So what’s Fine Gael and Labour’s response to this crisis?
The introduction of a property tax!
You actually couldn’t make this stuff up.
Of course it’s no skin off any Minister’s nose – on a salary of 169 grand a year they are well able to pay up. But for the average family trying to keep their head above water this is an absolutely devastating blow.
Why on earth would you introduce a property tax into a system that is buckled by a property crash and financial crisis?
It is simply not an intelligent decision. Families up and down the country will be unable to pay it. Those that can pay will do so at the cost of heating their homes, adequately feeding their children or indeed looking after their own health. Even if you take the societal impact of the tax out of the equation it till makes no economic sense. The property tax will actually take money out of the real economy and into the black hole of bad bank debt.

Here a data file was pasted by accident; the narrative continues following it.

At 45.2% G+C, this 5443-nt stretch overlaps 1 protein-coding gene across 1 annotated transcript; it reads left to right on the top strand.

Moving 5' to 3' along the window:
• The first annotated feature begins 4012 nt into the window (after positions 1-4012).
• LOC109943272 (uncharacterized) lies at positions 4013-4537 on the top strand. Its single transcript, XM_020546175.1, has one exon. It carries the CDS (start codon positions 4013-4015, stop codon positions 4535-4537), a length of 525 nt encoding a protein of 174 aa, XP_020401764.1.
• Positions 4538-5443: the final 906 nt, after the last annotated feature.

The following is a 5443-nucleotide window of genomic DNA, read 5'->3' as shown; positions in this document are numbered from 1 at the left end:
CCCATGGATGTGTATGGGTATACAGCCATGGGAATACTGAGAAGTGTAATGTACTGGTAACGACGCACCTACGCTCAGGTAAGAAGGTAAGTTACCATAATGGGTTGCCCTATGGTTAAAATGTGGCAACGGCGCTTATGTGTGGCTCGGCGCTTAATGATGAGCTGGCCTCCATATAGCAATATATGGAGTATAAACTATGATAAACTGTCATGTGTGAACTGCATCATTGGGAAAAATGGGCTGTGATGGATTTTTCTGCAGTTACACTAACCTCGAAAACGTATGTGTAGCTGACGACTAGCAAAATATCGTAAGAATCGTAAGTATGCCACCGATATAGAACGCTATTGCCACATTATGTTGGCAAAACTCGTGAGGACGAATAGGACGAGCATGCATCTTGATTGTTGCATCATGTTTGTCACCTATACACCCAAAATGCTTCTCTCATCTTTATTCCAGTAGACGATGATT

Fine Gael and Labour may be introducing the property tax – but Fianna Fail was its creator. Back in 2010 Fianna Fáil told us that a Property Tax was a critical component in the state’s national recovery.
Our people have suffered six austerity budgets in a row. Critical services in health, education and social protection have been reduced and in some cases withdrawn all together. Families are bearing the financial and human cost of this loss.
Figures on the live register remain doggedly at just under 15 per cent. This Government like Fianna Fáil before them refuses to step up – invest in our country’s future and get our people back to work. This crisis cannot be resolved by picking the pockets of those who have nothing left to give.